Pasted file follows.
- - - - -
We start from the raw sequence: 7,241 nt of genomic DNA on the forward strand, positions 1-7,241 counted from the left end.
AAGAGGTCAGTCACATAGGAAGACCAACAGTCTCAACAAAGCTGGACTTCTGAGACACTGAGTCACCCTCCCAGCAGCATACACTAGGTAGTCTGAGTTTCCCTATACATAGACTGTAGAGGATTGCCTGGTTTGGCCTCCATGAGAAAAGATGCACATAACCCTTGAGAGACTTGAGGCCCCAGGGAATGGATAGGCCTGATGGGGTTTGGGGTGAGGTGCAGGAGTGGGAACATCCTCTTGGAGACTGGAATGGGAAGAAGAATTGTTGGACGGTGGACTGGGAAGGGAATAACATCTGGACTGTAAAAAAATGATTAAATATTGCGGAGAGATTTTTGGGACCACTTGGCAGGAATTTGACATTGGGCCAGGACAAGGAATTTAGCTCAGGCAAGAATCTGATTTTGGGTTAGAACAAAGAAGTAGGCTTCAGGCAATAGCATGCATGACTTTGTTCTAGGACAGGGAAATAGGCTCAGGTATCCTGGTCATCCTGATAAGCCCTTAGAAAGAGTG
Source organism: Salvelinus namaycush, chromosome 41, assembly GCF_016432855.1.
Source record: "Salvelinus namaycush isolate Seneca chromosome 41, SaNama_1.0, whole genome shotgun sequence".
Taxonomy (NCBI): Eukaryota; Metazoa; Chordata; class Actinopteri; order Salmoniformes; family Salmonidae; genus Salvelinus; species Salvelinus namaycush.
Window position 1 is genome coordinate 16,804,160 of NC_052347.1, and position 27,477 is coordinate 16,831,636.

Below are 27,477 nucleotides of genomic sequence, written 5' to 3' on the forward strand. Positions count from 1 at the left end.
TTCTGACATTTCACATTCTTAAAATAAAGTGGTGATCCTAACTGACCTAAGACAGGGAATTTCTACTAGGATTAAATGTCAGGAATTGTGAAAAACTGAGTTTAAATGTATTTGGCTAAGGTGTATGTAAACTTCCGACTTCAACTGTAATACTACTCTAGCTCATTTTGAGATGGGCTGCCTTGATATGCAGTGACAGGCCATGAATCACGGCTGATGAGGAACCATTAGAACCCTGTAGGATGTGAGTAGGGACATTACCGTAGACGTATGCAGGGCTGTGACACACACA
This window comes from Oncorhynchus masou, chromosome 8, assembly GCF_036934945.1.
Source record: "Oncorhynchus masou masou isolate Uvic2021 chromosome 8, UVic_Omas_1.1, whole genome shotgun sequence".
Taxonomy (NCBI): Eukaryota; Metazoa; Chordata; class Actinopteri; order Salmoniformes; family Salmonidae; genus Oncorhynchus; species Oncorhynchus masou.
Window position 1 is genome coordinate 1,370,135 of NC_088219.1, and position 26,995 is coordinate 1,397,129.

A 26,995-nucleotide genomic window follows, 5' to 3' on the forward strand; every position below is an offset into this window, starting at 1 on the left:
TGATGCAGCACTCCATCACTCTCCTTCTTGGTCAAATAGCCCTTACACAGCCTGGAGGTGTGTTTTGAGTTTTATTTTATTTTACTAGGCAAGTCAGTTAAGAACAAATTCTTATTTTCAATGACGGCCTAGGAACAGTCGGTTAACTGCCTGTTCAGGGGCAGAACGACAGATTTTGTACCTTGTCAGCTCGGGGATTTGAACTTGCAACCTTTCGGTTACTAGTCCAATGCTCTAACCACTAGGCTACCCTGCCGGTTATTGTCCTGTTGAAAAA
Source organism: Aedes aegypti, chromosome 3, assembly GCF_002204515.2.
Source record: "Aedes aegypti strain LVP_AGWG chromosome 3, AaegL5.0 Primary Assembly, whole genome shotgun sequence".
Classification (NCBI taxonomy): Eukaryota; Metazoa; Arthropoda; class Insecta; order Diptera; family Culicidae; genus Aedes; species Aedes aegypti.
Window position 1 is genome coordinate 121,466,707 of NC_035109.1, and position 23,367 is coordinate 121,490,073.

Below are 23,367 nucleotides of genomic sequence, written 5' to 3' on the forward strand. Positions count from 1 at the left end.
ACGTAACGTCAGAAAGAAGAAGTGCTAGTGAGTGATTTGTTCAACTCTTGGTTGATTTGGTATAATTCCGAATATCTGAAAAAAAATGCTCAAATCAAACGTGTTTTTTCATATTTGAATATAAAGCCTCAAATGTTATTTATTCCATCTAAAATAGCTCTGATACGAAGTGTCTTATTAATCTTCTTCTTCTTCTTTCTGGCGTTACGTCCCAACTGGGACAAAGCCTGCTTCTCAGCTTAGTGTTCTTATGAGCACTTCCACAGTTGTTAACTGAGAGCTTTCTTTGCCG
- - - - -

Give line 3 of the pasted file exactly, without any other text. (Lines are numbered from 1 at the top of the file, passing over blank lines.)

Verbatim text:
Source organism: Salvelinus namaycush, chromosome 41, assembly GCF_016432855.1.